Momservation: Mother Teresa’s instructions for making a difference in this world: “Start at home. Start with your own family.”
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My grandma just turned 89. Love that woman to pieces.
Despite not feeling great the doctor gave her a clean bill of health—must be the Spanish way of drinking coffee from birth and wine with every meal. My 66 year-old Aunt Sandie who is battling a case of the Shingles took Gram to the doctor reporting back: “She’s healthier than I am! On less medications too!”
But we knew that. The trouble Gram is having I think we’ve all struggled with. Our bodies age quicker than our minds. We feel betrayed when our 45 year-old bodies can’t keep pace with our 25 year-old mental self. It’s no different when you’re 89. You still want to drive the new car that you think you are instead of the vintage model you’ve become.
There is a bigger issue though that I believe is impeding her well-being. She is in the sunset of her life. And as she stares across the horizon lit brilliant with a lifetime of memories, she cannot help reflecting upon the yesterdays when the tomorrows are fading in the sun’s setting light.
“You’ve done so much with your life, Kelli,” she said to me. “I haven’t done anything.”
It pained my heart to hear her say this, and obviously, I didn’t see it that way.
I am blessed to have an amazing family. Funny uncles, wonderful aunts, cousins like siblings, parents who adore me, a brother who would do anything for me, grandparents who think I can do no wrong. It is a gift that I know not everyone has. And that gift would not be ours if it weren’t for Gram’s legacy of love.
Back when Gram became a mother, that was the only job expected of women. Raise the family. It was a time when the parenting philosophy was to not spare the rod and children were to been seen and not heard. But Gram was so thrilled, so tickled to be a mother to her three children she went another route. She smothered them with love.
And those children, secure in who they were, raised in an environment of forgiveness and unconditional love, went and feathered their nests with these values. The children who were born to them not only thrived under this nurturing, they believed they could do anything when they had the inexhaustible love and support of two generations. When those children went out into the world they found friends and mates who completed their strong foundation of family, love, and support. The great-grandchildren they brought into the world now stand on a platform three generations strong telling them they can do anything, they will be there if they fall, they will be there to celebrate their successes.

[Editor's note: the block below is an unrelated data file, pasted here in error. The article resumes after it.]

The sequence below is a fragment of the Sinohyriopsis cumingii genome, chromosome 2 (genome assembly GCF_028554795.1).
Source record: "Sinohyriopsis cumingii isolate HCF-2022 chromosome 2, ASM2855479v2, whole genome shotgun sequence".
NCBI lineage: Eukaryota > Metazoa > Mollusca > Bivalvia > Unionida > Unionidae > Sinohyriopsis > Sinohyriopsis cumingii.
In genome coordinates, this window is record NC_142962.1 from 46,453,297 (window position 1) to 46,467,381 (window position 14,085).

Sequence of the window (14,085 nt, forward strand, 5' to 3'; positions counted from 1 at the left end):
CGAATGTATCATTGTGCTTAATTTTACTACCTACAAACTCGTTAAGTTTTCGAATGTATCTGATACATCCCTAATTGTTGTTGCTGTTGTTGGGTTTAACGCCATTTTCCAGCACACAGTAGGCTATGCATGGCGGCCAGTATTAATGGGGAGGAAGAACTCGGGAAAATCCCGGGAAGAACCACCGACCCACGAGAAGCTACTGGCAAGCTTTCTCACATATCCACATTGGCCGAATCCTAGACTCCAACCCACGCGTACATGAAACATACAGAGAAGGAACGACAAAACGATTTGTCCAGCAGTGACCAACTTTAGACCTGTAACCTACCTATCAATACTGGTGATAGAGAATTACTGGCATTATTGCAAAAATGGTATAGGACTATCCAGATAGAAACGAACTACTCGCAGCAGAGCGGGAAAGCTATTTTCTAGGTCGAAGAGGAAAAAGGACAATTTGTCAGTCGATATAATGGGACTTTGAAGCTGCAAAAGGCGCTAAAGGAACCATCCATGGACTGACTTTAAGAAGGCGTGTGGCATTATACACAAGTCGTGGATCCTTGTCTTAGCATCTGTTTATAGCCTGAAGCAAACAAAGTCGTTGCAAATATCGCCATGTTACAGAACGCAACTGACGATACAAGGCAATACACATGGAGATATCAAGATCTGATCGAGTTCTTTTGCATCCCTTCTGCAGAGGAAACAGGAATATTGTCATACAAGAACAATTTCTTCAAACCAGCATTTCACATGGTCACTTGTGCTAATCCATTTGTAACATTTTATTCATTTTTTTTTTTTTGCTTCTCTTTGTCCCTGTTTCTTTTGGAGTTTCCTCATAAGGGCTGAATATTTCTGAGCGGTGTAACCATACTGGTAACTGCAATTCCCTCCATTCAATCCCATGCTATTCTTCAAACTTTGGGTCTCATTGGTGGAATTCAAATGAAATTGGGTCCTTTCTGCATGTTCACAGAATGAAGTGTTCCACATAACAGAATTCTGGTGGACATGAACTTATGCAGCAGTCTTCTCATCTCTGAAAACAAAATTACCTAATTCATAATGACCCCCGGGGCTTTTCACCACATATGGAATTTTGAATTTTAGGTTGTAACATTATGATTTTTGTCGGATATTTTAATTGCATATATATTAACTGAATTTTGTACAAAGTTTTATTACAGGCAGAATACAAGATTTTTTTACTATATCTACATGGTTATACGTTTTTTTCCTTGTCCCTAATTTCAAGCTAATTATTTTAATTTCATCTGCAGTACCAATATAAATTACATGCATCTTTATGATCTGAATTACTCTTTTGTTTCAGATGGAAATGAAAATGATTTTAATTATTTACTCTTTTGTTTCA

And we are indeed changing the world. One act of love, kindness, and compassion at a time. Because like Mother Teresa told the downtrodden, overwhelmed by the problems of the world, those who felt helpless to do anything—it was still possible to make a difference.
“Start at home. Start with your own family,” she said.
And that’s what Gram has done. There is no greater contribution to this life than unconditional love. She has sown it. We are reaping it. And it is a good life. A very, very good life.
She won’t see this tribute to her legacy of love because she doesn’t have a computer. For her birthday I used my gift to give her a gift. I wrote her a poem I hoped would help convince her of her indelible and most valuable mark on this world. I called it “Your Legacy of Love.” Below is an excerpt I hope many can relate to. And if you feel the same way about your grandmothers, or anyone who has given you the gift of their love, feel free to give this to them too.
When someone loves you so completely
Just because you are you
It gives them wings to fly
And believe there’s nothing they can’t do
When someone loves you so selflessly
Putting your needs before their own
It gives you the freedom to sail away
Knowing there’s always a safe haven waiting at home
When someone loves you so easily
Making your flaws seem to disappear
It gives you the courage to be yourself
Knowing at least one person will always hold you dear
When someone loves you so gratefully
Like your very presence is a gift
It keeps you grounded in what really matters
Saving you from floating adrift
When someone loves you without measure
So big and so deep a heart can’t contain it
You sense the other worldly magnitude of it
Even though you can’t explain it
When someone loves you because they believe
It’s what they’ve been put on this earth to do
How can you not believe
That it is so lucky to be you?